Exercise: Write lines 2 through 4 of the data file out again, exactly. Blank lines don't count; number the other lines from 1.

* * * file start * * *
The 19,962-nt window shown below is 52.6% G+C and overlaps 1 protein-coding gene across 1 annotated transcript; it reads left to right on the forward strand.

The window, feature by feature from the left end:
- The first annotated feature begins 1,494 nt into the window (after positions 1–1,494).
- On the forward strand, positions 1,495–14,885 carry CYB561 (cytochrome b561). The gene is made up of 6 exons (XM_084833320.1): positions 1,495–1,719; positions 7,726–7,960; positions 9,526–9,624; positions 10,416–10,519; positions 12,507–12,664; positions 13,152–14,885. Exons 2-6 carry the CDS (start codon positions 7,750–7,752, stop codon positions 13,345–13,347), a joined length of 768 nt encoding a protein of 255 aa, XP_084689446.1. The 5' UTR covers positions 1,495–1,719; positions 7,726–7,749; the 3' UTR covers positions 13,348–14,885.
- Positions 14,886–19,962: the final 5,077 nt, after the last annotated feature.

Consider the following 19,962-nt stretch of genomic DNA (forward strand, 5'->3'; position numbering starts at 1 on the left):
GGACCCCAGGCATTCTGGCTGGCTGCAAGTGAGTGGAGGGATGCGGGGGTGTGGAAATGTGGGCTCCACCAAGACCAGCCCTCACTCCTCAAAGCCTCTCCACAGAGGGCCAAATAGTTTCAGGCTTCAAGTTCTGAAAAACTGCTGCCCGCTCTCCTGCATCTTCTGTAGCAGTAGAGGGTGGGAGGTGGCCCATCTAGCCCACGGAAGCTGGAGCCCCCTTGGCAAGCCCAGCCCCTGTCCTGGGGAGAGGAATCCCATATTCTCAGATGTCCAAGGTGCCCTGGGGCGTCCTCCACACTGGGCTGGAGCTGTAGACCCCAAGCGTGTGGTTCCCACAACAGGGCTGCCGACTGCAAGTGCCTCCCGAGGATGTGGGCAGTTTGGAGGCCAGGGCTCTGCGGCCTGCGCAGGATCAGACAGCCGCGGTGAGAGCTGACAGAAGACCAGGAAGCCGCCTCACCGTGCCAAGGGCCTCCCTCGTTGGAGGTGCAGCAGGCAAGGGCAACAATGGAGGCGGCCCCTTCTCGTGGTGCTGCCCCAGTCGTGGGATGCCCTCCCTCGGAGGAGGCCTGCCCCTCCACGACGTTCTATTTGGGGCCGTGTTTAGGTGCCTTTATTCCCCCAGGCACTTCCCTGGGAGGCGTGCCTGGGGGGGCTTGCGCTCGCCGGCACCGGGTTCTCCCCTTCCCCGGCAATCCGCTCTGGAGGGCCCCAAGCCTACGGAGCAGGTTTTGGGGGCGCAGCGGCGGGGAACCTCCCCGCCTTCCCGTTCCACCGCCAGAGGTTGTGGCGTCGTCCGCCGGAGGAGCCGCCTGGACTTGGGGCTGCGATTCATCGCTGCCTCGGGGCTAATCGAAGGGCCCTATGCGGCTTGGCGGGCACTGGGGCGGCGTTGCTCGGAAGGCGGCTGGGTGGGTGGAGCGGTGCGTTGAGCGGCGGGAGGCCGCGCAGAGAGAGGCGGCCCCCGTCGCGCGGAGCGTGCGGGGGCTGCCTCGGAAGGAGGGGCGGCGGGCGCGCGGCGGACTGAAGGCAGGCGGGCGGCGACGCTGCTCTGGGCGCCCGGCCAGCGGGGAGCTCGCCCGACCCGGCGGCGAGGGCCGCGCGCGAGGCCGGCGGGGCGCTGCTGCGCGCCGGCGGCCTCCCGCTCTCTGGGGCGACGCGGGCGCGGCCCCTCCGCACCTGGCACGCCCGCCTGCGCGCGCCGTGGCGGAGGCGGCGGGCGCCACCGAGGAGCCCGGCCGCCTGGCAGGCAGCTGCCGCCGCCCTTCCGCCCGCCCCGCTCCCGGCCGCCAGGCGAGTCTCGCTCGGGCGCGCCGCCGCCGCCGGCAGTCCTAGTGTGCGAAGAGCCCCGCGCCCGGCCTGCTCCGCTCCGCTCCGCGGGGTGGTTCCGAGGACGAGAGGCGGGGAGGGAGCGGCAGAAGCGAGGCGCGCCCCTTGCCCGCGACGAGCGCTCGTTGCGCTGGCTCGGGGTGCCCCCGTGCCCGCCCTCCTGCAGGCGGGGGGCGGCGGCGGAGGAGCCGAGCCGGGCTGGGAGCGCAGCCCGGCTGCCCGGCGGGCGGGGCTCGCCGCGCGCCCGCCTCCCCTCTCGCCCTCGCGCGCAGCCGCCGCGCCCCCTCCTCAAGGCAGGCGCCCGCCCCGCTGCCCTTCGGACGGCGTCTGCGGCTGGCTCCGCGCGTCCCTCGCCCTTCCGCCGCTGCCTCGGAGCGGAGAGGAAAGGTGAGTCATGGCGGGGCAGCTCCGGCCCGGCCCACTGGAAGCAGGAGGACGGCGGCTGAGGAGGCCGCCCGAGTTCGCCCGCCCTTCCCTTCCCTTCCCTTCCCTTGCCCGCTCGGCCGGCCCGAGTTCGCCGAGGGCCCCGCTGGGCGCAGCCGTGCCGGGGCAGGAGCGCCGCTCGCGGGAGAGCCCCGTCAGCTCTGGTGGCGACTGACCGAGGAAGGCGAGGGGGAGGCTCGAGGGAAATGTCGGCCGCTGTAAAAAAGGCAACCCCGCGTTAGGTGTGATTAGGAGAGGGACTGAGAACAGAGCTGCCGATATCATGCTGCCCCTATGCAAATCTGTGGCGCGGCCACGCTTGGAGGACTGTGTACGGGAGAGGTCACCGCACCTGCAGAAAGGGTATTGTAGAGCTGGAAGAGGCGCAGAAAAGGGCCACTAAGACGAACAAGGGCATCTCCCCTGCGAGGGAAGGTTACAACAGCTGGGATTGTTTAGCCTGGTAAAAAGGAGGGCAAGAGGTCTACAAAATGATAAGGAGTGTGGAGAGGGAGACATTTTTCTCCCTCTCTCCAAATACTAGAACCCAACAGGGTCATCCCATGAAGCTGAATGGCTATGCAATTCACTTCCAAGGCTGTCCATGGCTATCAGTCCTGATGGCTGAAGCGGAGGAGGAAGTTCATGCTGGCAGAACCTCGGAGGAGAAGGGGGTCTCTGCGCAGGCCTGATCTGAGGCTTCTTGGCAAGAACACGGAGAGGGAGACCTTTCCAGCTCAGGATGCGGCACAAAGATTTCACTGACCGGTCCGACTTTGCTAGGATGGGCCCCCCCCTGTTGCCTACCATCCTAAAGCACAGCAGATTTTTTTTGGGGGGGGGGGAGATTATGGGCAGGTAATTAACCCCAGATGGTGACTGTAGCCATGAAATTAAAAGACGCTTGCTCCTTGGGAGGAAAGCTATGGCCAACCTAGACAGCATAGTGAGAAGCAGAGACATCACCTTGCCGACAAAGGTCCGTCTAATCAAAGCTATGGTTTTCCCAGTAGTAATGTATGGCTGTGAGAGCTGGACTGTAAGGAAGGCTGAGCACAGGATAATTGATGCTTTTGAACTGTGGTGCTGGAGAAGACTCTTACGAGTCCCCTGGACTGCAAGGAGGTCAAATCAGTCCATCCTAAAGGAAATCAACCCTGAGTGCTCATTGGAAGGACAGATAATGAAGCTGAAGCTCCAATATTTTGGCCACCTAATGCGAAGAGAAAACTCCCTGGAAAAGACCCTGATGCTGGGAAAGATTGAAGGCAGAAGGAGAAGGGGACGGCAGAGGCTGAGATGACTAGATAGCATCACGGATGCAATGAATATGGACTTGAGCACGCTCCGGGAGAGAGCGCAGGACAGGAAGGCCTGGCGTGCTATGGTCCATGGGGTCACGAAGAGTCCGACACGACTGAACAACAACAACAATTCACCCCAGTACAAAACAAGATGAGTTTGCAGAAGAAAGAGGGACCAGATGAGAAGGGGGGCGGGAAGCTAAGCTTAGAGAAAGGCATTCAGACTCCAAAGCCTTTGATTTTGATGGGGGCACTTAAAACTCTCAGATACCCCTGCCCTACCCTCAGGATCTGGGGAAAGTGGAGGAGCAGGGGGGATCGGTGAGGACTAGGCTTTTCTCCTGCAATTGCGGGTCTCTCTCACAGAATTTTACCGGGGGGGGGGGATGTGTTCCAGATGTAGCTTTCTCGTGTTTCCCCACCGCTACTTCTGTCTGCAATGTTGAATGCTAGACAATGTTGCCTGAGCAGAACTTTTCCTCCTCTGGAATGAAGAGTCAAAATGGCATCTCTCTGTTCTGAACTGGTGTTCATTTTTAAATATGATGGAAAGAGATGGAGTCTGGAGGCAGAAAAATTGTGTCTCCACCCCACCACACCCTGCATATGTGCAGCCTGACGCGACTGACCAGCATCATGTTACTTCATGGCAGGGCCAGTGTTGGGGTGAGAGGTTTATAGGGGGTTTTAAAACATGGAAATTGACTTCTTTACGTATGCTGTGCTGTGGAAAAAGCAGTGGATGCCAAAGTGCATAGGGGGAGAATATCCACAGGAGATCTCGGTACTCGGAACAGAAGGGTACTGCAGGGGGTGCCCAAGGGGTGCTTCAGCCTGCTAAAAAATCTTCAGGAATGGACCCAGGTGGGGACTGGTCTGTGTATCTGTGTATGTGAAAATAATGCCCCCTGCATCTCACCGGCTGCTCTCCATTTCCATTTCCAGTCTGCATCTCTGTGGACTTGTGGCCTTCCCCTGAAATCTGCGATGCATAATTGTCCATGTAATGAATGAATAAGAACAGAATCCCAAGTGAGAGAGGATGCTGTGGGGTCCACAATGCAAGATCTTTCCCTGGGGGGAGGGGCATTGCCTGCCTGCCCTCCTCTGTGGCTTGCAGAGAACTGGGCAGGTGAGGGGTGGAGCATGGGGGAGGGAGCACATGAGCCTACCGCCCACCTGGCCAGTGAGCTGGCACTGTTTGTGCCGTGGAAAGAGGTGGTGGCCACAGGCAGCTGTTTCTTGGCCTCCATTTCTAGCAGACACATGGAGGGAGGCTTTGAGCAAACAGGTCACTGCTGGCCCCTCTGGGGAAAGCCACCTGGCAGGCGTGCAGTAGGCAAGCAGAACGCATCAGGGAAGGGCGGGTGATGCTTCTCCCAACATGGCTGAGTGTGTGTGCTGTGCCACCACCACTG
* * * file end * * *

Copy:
The window, feature by feature from the left end:
- The first annotated feature begins 1,494 nt into the window (after positions 1–1,494).
- On the forward strand, positions 1,495–14,885 carry CYB561 (cytochrome b561). The gene is made up of 6 exons (XM_084833320.1): positions 1,495–1,719; positions 7,726–7,960; positions 9,526–9,624; positions 10,416–10,519; positions 12,507–12,664; positions 13,152–14,885. Exons 2-6 carry the CDS (start codon positions 7,750–7,752, stop codon positions 13,345–13,347), a joined length of 768 nt encoding a protein of 255 aa, XP_084689446.1. The 5' UTR covers positions 1,495–1,719; positions 7,726–7,749; the 3' UTR covers positions 13,348–14,885.